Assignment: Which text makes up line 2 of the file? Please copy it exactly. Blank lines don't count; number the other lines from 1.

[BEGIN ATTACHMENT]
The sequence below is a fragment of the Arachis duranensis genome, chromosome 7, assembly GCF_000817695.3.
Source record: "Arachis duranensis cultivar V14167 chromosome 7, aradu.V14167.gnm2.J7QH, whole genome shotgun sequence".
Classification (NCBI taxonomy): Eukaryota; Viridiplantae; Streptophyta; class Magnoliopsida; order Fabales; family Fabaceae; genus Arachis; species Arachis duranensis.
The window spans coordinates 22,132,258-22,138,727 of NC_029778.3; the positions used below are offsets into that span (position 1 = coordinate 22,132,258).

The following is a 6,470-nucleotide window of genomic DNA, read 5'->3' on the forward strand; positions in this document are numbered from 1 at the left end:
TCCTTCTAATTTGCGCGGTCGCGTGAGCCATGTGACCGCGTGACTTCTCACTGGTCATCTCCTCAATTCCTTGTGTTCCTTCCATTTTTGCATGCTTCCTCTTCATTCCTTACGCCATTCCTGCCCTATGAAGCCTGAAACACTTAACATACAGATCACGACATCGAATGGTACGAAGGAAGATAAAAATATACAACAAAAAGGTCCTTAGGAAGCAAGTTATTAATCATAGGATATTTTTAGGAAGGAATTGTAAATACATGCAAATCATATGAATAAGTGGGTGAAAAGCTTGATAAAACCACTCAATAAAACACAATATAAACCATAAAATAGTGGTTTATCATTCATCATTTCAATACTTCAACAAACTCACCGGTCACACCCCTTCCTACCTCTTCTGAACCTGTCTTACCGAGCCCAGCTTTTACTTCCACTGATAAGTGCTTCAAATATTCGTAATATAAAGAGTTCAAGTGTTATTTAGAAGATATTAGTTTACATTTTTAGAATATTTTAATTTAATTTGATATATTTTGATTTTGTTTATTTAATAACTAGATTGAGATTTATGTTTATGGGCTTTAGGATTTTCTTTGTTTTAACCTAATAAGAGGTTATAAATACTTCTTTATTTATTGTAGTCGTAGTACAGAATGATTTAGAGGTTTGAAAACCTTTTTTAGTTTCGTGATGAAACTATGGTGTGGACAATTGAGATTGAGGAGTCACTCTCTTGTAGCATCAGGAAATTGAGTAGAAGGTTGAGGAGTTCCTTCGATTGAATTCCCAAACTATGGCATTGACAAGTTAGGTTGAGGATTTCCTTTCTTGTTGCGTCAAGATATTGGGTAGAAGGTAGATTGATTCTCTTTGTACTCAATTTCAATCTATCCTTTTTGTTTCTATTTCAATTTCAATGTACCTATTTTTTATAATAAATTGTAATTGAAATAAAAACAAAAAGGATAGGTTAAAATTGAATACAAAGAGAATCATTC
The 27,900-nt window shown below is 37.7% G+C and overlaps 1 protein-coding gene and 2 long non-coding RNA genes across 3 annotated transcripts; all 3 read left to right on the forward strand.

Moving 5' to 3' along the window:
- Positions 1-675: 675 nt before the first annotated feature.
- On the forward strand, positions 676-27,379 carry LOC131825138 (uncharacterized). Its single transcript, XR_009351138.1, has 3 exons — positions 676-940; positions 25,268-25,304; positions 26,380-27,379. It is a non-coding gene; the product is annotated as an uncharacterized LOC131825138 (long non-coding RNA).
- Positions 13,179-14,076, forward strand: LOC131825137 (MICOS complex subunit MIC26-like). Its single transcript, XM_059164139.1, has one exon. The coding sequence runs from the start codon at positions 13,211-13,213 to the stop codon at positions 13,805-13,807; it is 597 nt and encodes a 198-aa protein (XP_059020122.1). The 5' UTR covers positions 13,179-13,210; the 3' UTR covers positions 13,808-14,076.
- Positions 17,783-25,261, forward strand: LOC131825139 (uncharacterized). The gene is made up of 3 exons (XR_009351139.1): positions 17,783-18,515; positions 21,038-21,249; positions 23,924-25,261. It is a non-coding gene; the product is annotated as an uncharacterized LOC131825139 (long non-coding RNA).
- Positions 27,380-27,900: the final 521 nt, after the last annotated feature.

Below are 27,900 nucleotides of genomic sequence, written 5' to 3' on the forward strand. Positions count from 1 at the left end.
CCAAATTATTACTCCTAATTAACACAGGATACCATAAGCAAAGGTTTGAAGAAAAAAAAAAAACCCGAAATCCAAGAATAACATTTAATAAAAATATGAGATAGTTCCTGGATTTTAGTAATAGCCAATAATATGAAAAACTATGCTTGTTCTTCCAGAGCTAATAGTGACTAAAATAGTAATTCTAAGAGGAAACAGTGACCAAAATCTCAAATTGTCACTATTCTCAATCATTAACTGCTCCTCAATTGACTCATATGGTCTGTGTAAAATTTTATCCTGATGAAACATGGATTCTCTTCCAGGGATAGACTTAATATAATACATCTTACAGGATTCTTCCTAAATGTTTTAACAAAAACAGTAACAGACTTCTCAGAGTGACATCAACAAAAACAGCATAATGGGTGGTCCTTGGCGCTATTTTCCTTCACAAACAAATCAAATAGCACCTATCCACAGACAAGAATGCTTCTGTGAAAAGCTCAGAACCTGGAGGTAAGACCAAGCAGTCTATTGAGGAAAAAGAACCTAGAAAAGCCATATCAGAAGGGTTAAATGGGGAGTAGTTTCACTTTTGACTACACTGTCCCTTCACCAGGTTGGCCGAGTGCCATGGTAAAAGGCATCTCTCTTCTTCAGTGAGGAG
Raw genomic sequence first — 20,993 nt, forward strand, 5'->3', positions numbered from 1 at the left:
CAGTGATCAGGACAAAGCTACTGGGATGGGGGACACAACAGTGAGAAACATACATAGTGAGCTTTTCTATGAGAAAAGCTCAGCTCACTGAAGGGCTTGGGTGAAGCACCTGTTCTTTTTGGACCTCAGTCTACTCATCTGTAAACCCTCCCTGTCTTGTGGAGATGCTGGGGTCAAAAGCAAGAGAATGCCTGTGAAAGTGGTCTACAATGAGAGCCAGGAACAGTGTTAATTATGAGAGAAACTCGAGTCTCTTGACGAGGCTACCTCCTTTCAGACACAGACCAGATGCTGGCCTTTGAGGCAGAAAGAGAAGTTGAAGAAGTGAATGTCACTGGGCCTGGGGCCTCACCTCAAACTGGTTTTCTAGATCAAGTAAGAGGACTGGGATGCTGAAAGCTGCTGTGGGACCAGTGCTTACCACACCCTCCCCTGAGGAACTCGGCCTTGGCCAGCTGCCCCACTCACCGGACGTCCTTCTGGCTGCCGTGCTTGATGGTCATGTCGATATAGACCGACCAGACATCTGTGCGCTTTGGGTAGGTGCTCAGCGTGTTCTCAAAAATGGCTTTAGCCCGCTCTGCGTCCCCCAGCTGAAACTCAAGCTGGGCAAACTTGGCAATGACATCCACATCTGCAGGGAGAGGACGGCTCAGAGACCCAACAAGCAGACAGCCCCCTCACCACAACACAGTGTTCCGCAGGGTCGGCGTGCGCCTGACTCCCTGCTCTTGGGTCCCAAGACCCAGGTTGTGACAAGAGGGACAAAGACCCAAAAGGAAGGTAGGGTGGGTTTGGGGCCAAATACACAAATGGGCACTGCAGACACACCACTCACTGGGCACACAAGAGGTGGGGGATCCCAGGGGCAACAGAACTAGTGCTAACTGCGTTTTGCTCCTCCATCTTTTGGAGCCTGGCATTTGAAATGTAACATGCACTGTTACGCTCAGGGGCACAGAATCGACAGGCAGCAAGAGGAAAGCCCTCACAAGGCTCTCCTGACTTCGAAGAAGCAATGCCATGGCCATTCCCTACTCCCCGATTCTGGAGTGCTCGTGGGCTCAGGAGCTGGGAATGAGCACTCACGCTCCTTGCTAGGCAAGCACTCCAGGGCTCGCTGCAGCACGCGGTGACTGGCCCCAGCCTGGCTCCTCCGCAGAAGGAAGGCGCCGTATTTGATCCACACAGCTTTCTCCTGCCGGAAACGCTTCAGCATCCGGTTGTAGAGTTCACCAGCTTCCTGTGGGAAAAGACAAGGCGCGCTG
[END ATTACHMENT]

Source record: "Arachis duranensis cultivar V14167 chromosome 7, aradu.V14167.gnm2.J7QH, whole genome shotgun sequence".